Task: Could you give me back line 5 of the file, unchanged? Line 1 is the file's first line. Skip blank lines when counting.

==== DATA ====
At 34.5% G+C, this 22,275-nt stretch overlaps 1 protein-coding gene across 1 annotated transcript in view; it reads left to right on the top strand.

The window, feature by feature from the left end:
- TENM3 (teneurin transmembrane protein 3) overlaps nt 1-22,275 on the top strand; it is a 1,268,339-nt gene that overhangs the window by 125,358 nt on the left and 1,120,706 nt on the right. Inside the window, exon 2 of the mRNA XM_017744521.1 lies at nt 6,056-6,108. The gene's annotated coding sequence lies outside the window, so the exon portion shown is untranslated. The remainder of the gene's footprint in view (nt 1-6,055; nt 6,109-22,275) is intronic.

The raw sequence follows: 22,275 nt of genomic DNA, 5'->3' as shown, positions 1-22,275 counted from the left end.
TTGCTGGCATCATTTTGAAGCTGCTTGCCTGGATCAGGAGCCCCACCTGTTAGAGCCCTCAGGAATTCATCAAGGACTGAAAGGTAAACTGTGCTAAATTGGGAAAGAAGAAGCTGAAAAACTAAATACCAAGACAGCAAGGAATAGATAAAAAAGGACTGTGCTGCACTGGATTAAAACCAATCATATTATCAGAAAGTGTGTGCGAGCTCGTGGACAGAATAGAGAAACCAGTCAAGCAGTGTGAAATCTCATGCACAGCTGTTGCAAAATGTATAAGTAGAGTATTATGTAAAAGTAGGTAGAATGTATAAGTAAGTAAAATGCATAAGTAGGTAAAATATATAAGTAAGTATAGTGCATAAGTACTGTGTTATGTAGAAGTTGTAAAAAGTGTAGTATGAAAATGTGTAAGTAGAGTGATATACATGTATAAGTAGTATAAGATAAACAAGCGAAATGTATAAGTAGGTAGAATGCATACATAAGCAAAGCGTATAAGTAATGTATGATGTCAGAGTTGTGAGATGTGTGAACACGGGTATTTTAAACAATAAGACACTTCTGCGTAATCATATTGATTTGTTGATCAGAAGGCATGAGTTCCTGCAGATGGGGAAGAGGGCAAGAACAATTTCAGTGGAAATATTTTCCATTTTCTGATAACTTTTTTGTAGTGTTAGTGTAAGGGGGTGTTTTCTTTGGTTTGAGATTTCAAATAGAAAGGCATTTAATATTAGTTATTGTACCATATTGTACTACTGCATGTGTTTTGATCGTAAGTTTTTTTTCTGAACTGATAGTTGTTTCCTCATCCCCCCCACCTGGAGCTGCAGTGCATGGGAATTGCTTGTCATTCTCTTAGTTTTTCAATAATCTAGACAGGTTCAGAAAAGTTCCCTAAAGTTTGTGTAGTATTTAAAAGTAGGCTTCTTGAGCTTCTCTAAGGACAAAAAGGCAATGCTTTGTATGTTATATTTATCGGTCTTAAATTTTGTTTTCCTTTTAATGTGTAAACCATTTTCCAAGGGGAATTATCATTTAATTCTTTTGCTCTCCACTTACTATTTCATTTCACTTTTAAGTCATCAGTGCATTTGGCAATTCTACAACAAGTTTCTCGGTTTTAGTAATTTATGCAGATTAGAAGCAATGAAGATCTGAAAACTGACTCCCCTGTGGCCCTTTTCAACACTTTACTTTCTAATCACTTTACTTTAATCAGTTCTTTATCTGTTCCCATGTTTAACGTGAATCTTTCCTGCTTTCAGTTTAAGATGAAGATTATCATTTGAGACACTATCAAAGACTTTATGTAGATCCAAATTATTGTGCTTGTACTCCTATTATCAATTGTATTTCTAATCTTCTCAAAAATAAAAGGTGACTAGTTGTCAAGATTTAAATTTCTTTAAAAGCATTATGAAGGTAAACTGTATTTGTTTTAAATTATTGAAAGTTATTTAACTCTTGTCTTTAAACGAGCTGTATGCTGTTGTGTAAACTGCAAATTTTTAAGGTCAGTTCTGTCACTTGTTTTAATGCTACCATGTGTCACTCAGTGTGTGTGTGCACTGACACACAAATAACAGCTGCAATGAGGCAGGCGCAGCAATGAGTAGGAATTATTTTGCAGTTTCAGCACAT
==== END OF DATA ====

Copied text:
TTGCTGGCATCATTTTGAAGCTGCTTGCCTGGATCAGGAGCCCCACCTGTTAGAGCCCTCAGGAATTCATCAAGGACTGAAAGGTAAACTGTGCTAAATTGGGAAAGAAGAAGCTGAAAAACTAAATACCAAGACAGCAAGGAATAGATAAAAAAGGACTGTGCTGCACTGGATTAAAACCAATCATATTATCAGAAAGTGTGTGCGAGCTCGTGGACAGAATAGAGAAACCAGTCAAGCAGTGTGAAATCTCATGCACAGCTGTTGCAAAATGTATAAGTAGAGTATTATGTAAAAGTAGGTAGAATGTATAAGTAAGTAAAATGCATAAGTAGGTAAAATATATAAGTAAGTATAGTGCATAAGTACTGTGTTATGTAGAAGTTGTAAAAAGTGTAGTATGAAAATGTGTAAGTAGAGTGATATACATGTATAAGTAGTATAAGATAAACAAGCGAAATGTATAAGTAGGTAGAATGCATACATAAGCAAAGCGTATAAGTAATGTATGATGTCAGAGTTGTGAGATGTGTGAACACGGGTATTTTAAACAATAAGACACTTCTGCGTAATCATATTGATTTGTTGATCAGAAGGCATGAGTTCCTGCAGATGGGGAAGAGGGCAAGAACAATTTCAGTGGAAATATTTTCCATTTTCTGATAACTTTTTTGTAGTGTTAGTGTAAGGGGGTGTTTTCTTTGGTTTGAGATTTCAAATAGAAAGGCATTTAATATTAGTTATTGTACCATATTGTACTACTGCATGTGTTTTGATCGTAAGTTTTTTTTCTGAACTGATAGTTGTTTCCTCATCCCCCCCACCTGGAGCTGCAGTGCATGGGAATTGCTTGTCATTCTCTTAGTTTTTCAATAATCTAGACAGGTTCAGAAAAGTTCCCTAAAGTTTGTGTAGTATTTAAAAGTAGGCTTCTTGAGCTTCTCTAAGGACAAAAAGGCAATGCTTTGTATGTTATATTTATCGGTCTTAAATTTTGTTTTCCTTTTAATGTGTAAACCATTTTCCAAGGGGAATTATCATTTAATTCTTTTGCTCTCCACTTACTATTTCATTTCACTTTTAAGTCATCAGTGCATTTGGCAATTCTACAACAAGTTTCTCGGTTTTAGTAATTTATGCAGATTAGAAGCAATGAAGATCTGAAAACTGACTCCCCTGTGGCCCTTTTCAACACTTTACTTTCTAATCACTTTACTTTAATCAGTTCTTTATCTGTTCCCATGTTTAACGTGAATCTTTCCTGCTTTCAGTTTAAGATGAAGATTATCATTTGAGACACTATCAAAGACTTTATGTAGATCCAAATTATTGTGCTTGTACTCCTATTATCAATTGTATTTCTAATCTTCTCAAAAATAAAAGGTGACTAGTTGTCAAGATTTAAATTTCTTTAAAAGCATTATGAAGGTAAACTGTATTTGTTTTAAATTATTGAAAGTTATTTAACTCTTGTCTTTAAACGAGCTGTATGCTGTTGTGTAAACTGCAAATTTTTAAGGTCAGTTCTGTCACTTGTTTTAATGCTACCATGTGTCACTCAGTGTGTGTGTGCACTGACACACAAATAACAGCTGCAATGAGGCAGGCGCAGCAATGAGTAGGAATTATTTTGCAGTTTCAGCACAT